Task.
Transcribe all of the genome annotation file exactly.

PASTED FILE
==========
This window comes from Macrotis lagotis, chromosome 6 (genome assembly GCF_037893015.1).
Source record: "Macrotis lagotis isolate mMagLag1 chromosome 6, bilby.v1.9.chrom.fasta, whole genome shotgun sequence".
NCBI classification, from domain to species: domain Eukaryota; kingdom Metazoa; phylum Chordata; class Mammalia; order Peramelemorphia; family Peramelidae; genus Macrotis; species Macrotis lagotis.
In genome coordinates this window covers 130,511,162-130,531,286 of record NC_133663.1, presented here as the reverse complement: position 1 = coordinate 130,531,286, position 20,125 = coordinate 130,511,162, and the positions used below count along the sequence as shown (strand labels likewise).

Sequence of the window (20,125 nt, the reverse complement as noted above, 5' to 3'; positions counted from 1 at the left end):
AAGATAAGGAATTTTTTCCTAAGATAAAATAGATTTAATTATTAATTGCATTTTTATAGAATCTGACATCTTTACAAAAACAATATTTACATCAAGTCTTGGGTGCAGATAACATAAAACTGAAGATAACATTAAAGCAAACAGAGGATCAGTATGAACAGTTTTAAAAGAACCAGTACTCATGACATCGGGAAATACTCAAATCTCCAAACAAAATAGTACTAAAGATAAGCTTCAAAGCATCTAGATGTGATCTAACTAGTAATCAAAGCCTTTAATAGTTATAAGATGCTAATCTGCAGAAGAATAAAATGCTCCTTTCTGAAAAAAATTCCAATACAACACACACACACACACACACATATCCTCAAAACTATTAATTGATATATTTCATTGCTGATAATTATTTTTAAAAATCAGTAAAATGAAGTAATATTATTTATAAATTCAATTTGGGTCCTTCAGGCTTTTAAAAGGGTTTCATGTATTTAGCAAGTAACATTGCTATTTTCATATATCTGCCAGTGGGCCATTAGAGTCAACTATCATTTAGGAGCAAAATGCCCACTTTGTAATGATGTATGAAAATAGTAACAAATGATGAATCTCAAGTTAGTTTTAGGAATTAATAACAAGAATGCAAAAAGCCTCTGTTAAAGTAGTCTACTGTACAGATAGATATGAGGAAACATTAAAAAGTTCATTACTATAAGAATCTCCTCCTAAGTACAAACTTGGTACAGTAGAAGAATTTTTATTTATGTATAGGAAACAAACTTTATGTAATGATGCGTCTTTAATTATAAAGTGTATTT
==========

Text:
This window comes from Macrotis lagotis, chromosome 6 (genome assembly GCF_037893015.1).
Source record: "Macrotis lagotis isolate mMagLag1 chromosome 6, bilby.v1.9.chrom.fasta, whole genome shotgun sequence".
NCBI classification, from domain to species: domain Eukaryota; kingdom Metazoa; phylum Chordata; class Mammalia; order Peramelemorphia; family Peramelidae; genus Macrotis; species Macrotis lagotis.
In genome coordinates this window covers 130,511,162-130,531,286 of record NC_133663.1, presented here as the reverse complement: position 1 = coordinate 130,531,286, position 20,125 = coordinate 130,511,162, and the positions used below count along the sequence as shown (strand labels likewise).

Sequence of the window (20,125 nt, the reverse complement as noted above, 5' to 3'; positions counted from 1 at the left end):
AAGATAAGGAATTTTTTCCTAAGATAAAATAGATTTAATTATTAATTGCATTTTTATAGAATCTGACATCTTTACAAAAACAATATTTACATCAAGTCTTGGGTGCAGATAACATAAAACTGAAGATAACATTAAAGCAAACAGAGGATCAGTATGAACAGTTTTAAAAGAACCAGTACTCATGACATCGGGAAATACTCAAATCTCCAAACAAAATAGTACTAAAGATAAGCTTCAAAGCATCTAGATGTGATCTAACTAGTAATCAAAGCCTTTAATAGTTATAAGATGCTAATCTGCAGAAGAATAAAATGCTCCTTTCTGAAAAAAATTCCAATACAACACACACACACACACACACATATCCTCAAAACTATTAATTGATATATTTCATTGCTGATAATTATTTTTAAAAATCAGTAAAATGAAGTAATATTATTTATAAATTCAATTTGGGTCCTTCAGGCTTTTAAAAGGGTTTCATGTATTTAGCAAGTAACATTGCTATTTTCATATATCTGCCAGTGGGCCATTAGAGTCAACTATCATTTAGGAGCAAAATGCCCACTTTGTAATGATGTATGAAAATAGTAACAAATGATGAATCTCAAGTTAGTTTTAGGAATTAATAACAAGAATGCAAAAAGCCTCTGTTAAAGTAGTCTACTGTACAGATAGATATGAGGAAACATTAAAAAGTTCATTACTATAAGAATCTCCTCCTAAGTACAAACTTGGTACAGTAGAAGAATTTTTATTTATGTATAGGAAACAAACTTTATGTAATGATGCGTCTTTAATTATAAAGTGTATTT